In all our experiments so far, the remote memory servers run on idle workstations. However, workstations that are able to donate their memory for paging purposes may not be completely idle, as they may run interactive applications. Thus, we would like to investigate how our performance figures change when a non-idle workstation is used as a memory server. So, we conducted the following experiment:
On each server workstation we started an X-window environment, and an instance of the vi editor which was continuously used for editing. Then, we run the applications of the experiment in figure 2. The same inputs, and the same clients were used. The only difference was that the remote memory server processes were run on busy instead of idle workstations.We were surprised to see that for the FFT, GAUSS, and MVEC applications, their completion times were within 1 sec of their completion times when the server ran on an idle workstation. Only QSORT suffered a 7% overhead in its completion time: probably the kernel swapped out some of the remote memory server's pages on the disk. However, in order to find out how the completion time of our applications changes with server load, we ran FFT and QSORT under NO_RELIABILITY using two remote memory servers. On one of them a cpu bound program (performing a ``while(1);'' loop) was initiated. To our surprise, even then the completion times of our applications were within 7% of their completion times when the server ran on an idle workstation.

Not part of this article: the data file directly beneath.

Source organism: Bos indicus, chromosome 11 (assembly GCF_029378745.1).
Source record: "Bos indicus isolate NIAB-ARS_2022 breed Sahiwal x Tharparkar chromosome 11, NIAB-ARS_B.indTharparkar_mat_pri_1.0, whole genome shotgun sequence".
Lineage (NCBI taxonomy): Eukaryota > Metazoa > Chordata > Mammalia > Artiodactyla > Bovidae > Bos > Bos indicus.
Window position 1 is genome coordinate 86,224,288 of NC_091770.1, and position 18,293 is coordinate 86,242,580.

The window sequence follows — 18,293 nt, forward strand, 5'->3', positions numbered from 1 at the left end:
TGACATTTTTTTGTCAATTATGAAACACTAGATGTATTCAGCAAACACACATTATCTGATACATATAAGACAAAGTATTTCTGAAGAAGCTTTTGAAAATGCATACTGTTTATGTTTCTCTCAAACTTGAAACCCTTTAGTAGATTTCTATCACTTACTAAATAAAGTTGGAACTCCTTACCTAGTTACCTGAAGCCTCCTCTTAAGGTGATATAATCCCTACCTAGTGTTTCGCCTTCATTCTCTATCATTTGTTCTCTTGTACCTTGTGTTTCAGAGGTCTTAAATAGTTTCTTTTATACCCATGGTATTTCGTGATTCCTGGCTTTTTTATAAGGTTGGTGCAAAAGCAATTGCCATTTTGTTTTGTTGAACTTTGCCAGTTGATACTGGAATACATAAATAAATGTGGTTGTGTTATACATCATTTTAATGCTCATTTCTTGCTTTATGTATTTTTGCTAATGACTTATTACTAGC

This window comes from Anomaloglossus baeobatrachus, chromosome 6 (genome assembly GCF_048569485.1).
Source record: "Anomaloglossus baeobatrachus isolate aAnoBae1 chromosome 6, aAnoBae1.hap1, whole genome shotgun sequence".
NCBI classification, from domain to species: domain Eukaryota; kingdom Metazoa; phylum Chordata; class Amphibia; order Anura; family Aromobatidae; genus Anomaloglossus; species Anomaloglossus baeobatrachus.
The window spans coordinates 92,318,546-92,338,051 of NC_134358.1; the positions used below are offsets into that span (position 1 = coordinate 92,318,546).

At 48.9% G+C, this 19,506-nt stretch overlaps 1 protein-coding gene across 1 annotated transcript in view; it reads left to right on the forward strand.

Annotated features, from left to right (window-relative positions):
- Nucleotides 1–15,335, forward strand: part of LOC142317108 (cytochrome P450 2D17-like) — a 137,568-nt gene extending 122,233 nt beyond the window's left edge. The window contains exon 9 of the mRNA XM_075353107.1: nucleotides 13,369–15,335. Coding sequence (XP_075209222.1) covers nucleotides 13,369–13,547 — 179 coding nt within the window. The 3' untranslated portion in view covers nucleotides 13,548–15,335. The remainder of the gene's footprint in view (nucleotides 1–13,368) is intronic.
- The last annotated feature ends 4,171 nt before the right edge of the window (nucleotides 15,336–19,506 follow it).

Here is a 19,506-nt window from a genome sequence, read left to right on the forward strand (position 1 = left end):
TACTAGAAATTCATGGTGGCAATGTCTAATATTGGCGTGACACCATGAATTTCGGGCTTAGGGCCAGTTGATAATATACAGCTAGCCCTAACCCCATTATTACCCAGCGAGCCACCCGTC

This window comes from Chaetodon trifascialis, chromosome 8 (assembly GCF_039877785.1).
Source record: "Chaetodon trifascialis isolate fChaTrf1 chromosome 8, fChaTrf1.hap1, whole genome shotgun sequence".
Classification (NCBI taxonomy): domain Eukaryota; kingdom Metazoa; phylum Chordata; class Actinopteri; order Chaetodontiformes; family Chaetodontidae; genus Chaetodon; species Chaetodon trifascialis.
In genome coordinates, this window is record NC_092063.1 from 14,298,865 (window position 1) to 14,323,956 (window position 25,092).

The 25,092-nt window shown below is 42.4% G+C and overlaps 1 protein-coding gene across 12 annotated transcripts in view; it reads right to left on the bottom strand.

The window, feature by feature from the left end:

Our performance figures suggest that most of the time the remote memory servers were able to satisfy the client's requests immediately, even on busy workstations. Our results agree with the measurements in figure 1 which report that a significant portion of all workstation's memory is unused even at business hours, thus no overhead is expected to be seen when some other server process uses the extra pages.
In the same course of experiments, we would like to see what is the overhead that remote paging induces on the server workstation. Thus, we measured the CPU utilization of the (otherwise idle) remote memory server for all our experiments, and found it always to be less than 15%. Thus, the computational overhead imposed on the remote workstation is so low that will not be noticed by the workstation's owner.